By Matt Field | February 24, 2022
The “darkest hour” for Europe in 80 years began last night as Russian President Vladimir Putin brushed off the threat of international sanctions on his country and attacked neighboring Ukraine by land, sea, and air. Putin’s announcement came as diplomats on the UN Security Council met in a last minute attempt to defuse tensions.
Russian forces entered Ukraine through the East, where separatist rebels have been fighting the central government for years, the South, near the Black Sea, and the North through Belarus, where Russians reportedly headed into Ukrainian resistance in the Chernobyl exclusion zone, the site of one of the world’s worst nuclear disasters in 1986. An official in the Ukrainian Interior Ministry feared that heavy fighting there could spread radioactive dust across Ukraine, Belarus, and the European Union.
Russian forces appeared to have captured the area around the former Chernobyl plant, according to the Associated Press, which reported that an official said Russian shelling had damaged a radioactive waste repository nearby.
Explosions could be heard in Kyiv and other major Ukrainian cities, as Ukraine reported Russian bombardments across the country. A Washington Post video showed hundreds of people including children, crammed into a subway station in Kharkiv, a city of 1.5 million near the Russian border, sheltering as explosions rang outside.
Hundreds of people, including many women and children are currently taking shelter inside a subway station in Kharkiv, #Ukraine as explosions are heard in the city. @washingtonpost pic.twitter.com/ZddeHqlMvU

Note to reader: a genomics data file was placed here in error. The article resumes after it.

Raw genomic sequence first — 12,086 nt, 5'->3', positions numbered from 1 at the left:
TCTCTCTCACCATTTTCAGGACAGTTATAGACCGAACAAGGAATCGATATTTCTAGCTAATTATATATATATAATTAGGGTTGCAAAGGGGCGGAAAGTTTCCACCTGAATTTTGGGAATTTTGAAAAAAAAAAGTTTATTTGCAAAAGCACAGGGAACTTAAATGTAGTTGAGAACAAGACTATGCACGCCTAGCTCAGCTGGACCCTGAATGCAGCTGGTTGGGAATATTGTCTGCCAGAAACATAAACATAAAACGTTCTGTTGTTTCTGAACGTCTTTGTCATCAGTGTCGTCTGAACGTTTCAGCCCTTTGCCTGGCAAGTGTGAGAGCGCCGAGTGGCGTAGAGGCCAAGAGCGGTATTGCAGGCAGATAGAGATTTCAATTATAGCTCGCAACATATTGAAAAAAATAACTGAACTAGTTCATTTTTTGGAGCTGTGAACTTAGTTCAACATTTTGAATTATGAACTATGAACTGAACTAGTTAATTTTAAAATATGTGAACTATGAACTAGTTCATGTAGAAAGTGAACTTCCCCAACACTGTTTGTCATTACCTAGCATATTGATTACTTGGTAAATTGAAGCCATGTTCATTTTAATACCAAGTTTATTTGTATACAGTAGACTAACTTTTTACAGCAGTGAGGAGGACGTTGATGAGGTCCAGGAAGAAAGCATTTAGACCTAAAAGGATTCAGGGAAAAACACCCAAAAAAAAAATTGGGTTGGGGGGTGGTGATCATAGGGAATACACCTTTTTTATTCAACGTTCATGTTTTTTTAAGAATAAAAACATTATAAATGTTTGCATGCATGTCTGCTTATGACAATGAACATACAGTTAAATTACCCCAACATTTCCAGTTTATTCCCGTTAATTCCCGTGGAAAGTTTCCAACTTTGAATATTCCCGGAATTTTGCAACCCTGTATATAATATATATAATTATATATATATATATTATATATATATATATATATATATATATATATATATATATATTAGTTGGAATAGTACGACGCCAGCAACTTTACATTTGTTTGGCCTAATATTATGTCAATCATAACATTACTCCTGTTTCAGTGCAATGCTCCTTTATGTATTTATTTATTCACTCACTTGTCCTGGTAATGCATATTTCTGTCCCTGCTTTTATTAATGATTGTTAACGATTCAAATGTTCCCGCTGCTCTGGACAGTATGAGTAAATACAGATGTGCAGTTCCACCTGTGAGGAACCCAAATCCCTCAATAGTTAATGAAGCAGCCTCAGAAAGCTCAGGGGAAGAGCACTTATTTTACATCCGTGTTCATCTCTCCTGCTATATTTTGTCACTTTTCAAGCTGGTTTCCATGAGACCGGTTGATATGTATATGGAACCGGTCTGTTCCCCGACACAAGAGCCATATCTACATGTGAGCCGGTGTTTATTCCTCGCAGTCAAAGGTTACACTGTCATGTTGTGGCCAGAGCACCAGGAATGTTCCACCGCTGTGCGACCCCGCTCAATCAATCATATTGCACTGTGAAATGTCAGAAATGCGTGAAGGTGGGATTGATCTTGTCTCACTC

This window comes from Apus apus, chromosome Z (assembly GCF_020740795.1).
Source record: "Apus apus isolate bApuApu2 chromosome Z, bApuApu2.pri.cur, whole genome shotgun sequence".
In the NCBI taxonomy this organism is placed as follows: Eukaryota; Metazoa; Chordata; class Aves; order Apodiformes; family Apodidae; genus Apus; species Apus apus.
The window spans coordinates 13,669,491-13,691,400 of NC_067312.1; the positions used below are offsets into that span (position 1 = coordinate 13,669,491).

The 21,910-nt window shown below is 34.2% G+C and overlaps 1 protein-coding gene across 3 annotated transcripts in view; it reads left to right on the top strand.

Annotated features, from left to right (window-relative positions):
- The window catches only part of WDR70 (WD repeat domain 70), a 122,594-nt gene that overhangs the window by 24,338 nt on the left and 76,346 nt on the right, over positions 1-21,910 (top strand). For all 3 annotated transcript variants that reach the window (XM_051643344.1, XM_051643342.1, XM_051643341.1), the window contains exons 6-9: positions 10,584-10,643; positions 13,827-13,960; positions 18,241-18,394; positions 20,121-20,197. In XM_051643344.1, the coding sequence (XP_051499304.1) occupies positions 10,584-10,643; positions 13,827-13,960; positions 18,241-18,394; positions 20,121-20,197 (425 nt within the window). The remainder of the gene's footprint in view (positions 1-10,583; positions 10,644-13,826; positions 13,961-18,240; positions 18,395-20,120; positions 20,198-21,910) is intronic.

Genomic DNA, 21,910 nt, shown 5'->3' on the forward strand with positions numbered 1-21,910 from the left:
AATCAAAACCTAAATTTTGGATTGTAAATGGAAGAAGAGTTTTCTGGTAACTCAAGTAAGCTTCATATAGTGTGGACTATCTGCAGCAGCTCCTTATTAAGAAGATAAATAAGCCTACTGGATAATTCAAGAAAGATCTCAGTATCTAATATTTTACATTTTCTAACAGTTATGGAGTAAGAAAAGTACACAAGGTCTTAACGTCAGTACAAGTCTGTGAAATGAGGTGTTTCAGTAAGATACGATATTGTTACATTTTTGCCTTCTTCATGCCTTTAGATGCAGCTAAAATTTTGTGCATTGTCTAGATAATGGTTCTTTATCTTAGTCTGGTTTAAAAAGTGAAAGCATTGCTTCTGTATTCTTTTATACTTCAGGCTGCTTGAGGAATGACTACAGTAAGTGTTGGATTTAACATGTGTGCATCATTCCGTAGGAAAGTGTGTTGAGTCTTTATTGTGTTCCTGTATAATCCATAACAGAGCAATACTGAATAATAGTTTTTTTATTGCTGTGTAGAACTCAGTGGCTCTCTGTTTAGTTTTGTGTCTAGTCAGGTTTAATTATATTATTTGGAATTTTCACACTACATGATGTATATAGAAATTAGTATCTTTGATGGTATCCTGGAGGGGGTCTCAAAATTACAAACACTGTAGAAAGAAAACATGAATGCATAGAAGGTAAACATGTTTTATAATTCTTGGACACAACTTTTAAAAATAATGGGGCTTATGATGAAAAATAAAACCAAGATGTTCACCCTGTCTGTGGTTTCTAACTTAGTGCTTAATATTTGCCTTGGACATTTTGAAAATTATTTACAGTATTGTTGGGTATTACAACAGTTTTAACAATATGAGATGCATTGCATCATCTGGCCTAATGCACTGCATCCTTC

— Salwan Georges (@salwangeorges) February 24, 2022
The Ukrainian Ministry of Defence reported Thursday that the country’s military had inflicted casualties “in men and materiel,” and had destroyed six planes, two helicopters, and dozens of armored vehicles. A Reuters report said Ukrainian authorities reported killing 50 Russian troops near the separatist enclave of Luhansk. Russian authorities denied the reports of troop deaths and equipment losses, according to Reuters.
Heavy casualties have been reported on the Ukrainian side, as well.
By Thursday morning, more than 40 Ukrainian troops died in fighting and dozens more were wounded, a Ukrainian official reported, according to The New York Times. In an attack on the port city of Odessa on the Black Sea, Russian amphibious commandos killed 18 Ukrainian military officials, according to the newspaper.
World leaders condemned the Russian invasion. US President Joe Biden said, “President Putin has chosen a premeditated war that will bring a catastrophic loss of life and human suffering,” according to a White House statement. Biden said the world “would hold Russia accountable.” Previously Biden promised that the United States would impose more sweeping sanctions on Russia if the country made deeper incursions into Ukraine, which, of course Russia already has. By Thursday Putin’s military advanced toward Kyiv, according to The Washington Post.
A major humanitarian crisis could unfold as Russian forces bombard and invade Ukrainian cities. In Kyiv, traffic was at a kilometers-long standstill on a main road out of the capital. “I’m going away because a war has started, Putin attacked us,” a woman told Reuters as she waited with her three-year-old daughter for traffic to clear. “We’re afraid of bombardments.”
Putin has said his goal is to demilitarize and “de-nazify” Ukraine, claiming that the country is rife with far-right extremist. Where he will stop in attempting to remake the former Soviet republic remains unclear.
The Bulletin elevates expert voices above the noise. But as an independent, nonprofit media organization, our operations depend on the support of readers like you. Help us continue to deliver quality journalism that holds leaders accountable. Your support of our work at any level is important. In return, we promise our coverage will be understandable, influential, vigilant, solution-oriented, and fair-minded. Together we can make a difference.